But on a more serious note, the “how” doesn’t  really matter as much as the when. And the correct answer to that question is “yesterday”.

 

 

 

Econ101: Policy Responses to a Pandemic

If you haven’t played it already, go ahead and give this game a try: The Fed Chairman Game. I have a lot of fun playing this game in class, especially with students who have been taught monetary policy. It usually turns out to be the case that they haven’t understood it quite as well as they think the have! (To be clear, that’s the fault of our educational system, not the students.)

But the reason I started with that is because the game always throws up a scenario that mimics a crisis, and asks you what you would do if you were the Chair of the Fed.

In this case, policymakers the world over are now staring at a very real crisis, and they need to be asking themselves: what should we do?


 

There are two broad answers, of course: monetary policy, and fiscal policy.

The Federal Reserve has cut interest rates to zero, and while it has other tools to stimulate the economy, a crisis like this requires fiscal as well as monetary responses. The legislation passed thus far has been important, but another round of fiscal policy will be required immediately to fully address this crisis.

A robust fiscal response can provide income support to households, ensure broad and continuous access to safety net programs, provide incentives for employers to avoid layoffs, provide loans to small businesses, give liquidity cushions to households and firms, and otherwise stimulate the economy.

That’s a write-up from Brookings. The specifics follow in that article, but the article makes the point that more of the lifting will need to  be done by fiscal, rather than monetary policy. And that is true for a variety of reasons,  which the article does not get into, but long story short – fiscal, more than monetary.

But, ok, fiscal policy of what kind? Should we give money to firms or to workers? Here’s Paul Krugman with his take…

And here’s Alex Tabarrok with his response:

So what’s the correct answer? Well, as we’ve learnt before, and will learn again, macro is hard! In an ideal world, all of the above, but as is manifestly clear, we are not in an ideal world. If we must choose between giving money to firms or to people, to whom should we give it? My opinion? People first, businesses second. This is, of course, a US centric discussion, what’s up with India?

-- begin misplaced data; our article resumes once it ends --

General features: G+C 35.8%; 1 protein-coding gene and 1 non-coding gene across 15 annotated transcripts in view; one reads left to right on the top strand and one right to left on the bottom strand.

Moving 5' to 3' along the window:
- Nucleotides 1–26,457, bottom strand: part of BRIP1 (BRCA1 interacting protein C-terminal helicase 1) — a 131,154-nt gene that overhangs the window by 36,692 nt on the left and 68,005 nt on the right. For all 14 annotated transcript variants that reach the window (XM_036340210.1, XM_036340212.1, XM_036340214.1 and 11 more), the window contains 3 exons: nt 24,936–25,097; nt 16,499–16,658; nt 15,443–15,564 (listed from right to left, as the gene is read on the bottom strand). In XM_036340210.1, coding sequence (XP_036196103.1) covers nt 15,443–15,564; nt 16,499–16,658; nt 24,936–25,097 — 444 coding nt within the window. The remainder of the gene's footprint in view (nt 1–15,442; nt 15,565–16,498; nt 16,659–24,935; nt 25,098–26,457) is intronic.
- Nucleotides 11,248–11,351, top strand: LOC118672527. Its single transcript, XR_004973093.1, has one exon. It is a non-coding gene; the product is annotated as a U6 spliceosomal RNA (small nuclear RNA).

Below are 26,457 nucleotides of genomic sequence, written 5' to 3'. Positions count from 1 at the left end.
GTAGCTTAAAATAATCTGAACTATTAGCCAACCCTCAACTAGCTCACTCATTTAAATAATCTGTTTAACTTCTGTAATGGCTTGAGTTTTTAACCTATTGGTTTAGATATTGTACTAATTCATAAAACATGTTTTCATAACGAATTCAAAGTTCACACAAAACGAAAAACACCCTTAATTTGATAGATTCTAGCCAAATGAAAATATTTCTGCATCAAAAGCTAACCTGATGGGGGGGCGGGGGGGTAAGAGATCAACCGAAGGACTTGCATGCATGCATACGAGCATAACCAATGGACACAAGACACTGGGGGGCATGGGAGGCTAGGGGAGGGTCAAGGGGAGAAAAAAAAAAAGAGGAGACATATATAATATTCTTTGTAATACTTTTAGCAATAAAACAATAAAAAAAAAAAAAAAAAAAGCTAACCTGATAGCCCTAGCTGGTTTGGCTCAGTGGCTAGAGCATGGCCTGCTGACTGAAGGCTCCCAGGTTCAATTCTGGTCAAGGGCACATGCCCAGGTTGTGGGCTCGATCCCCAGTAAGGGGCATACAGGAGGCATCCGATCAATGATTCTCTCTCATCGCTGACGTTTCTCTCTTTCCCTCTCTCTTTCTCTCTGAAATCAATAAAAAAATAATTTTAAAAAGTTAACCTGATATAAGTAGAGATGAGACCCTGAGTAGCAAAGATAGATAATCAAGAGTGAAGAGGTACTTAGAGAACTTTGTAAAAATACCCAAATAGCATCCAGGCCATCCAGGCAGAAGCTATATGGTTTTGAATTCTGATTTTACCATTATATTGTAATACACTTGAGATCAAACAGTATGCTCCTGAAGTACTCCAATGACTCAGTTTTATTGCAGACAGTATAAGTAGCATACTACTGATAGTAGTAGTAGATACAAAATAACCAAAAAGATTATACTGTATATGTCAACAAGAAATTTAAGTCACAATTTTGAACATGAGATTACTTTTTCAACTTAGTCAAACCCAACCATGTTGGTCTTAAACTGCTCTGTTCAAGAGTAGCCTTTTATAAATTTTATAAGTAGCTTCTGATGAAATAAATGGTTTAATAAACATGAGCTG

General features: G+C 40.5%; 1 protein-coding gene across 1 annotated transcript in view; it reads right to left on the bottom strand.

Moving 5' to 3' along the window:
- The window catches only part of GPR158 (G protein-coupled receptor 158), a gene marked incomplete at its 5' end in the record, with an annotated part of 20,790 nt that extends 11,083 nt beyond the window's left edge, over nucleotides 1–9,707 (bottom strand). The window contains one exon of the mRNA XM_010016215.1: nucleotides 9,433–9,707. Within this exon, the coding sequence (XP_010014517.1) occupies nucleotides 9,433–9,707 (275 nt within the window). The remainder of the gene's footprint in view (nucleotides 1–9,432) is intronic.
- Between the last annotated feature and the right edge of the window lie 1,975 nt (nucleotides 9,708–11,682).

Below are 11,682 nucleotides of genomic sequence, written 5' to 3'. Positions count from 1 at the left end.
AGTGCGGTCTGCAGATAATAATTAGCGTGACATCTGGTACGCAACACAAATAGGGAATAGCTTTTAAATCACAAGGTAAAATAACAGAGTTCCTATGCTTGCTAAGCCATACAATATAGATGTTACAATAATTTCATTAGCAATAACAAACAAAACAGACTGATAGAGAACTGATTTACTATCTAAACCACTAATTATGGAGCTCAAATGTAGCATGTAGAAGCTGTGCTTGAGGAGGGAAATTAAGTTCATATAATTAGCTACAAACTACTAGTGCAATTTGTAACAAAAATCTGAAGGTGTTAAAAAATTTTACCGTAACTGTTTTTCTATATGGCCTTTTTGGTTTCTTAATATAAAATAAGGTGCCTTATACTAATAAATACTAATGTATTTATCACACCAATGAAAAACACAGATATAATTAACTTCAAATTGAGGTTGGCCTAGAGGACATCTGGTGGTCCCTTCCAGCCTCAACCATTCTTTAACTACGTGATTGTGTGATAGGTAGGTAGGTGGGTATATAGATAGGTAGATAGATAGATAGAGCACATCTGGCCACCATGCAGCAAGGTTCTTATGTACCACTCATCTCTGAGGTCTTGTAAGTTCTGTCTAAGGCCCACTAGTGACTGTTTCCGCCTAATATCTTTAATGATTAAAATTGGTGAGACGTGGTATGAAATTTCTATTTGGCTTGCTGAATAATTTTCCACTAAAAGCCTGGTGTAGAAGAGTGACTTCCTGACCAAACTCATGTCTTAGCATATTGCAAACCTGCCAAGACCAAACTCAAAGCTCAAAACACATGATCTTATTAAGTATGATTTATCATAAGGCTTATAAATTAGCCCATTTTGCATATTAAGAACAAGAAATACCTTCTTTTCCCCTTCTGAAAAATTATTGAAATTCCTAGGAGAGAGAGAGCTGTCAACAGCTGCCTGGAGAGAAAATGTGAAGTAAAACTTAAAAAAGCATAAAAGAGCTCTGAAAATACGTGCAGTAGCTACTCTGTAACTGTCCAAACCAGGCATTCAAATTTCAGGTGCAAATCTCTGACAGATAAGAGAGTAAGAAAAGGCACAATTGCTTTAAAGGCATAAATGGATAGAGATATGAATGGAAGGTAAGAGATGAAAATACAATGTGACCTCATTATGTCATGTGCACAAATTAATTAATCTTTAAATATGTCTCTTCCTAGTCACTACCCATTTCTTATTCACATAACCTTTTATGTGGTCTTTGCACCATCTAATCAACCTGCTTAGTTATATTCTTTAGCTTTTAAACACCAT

Here’s, to begin with, a round-up from around the world – you can search within it for India’s response thus far.

Calls are getting louder for governments to support people and businesses until the new coronavirus is contained. The only questions are how much money to shovel into the economy, how to go about doing it, and whether it will be enough.

Already, officials from Paris to Washington DC are pulling out the playbook used in Asia for slowing the spread of Covid-19: they’re restricting travel and cracking down on public gatherings. While those measures have the potential to reduce deaths and infections, they will also damage business prospects for many companies and cause a synchronized worldwide disruption.

Here’s the FT from two weeks ago about the impending slow down:

Venu Srinivasan, whose company TVS is one of India’s largest makers of motorcycles and scooters, said the business had lost about 10 per cent of production in February owing to a lack of Chinese-made parts for the vehicles’ fuel injection system. He added that TVS has now managed to find a new supplier.

But Mr Srinivasan said he was bracing for India’s recovery to take longer than anticipated. “One would have expected a V-shaped recovery, but instead you have an L shaped recovery,” he said. “It’s been the long haul.”

R Jagannathan in the LiveMint suggests this:

This is how it could be designed. Any unemployed urban youth in the 20-30 age group could be promised 100 days of employment and/or skilling options paid for by the government at a fixed daily rate of ₹300 (or thereabouts, depending on city). At an outlay of ₹30,000 per person annually, the unemployed can be put to work in municipal conservancy services, healthcare support, traffic management, and other duties, with the money also being made available for any skill-acquiring activity chosen by the beneficiary (driver training for Ola-Uber, logistics operations, etc). All companies could be given an opportunity to use the provisions of the Apprentices Act to take on more trainees, with the apprenticeship period subsidized to the limit of ₹30,000 per person in 2020-21. If the pilot works, it could be rolled out as a regular annual scheme for jobs and skills. Skilling works best in an actual jobs environment.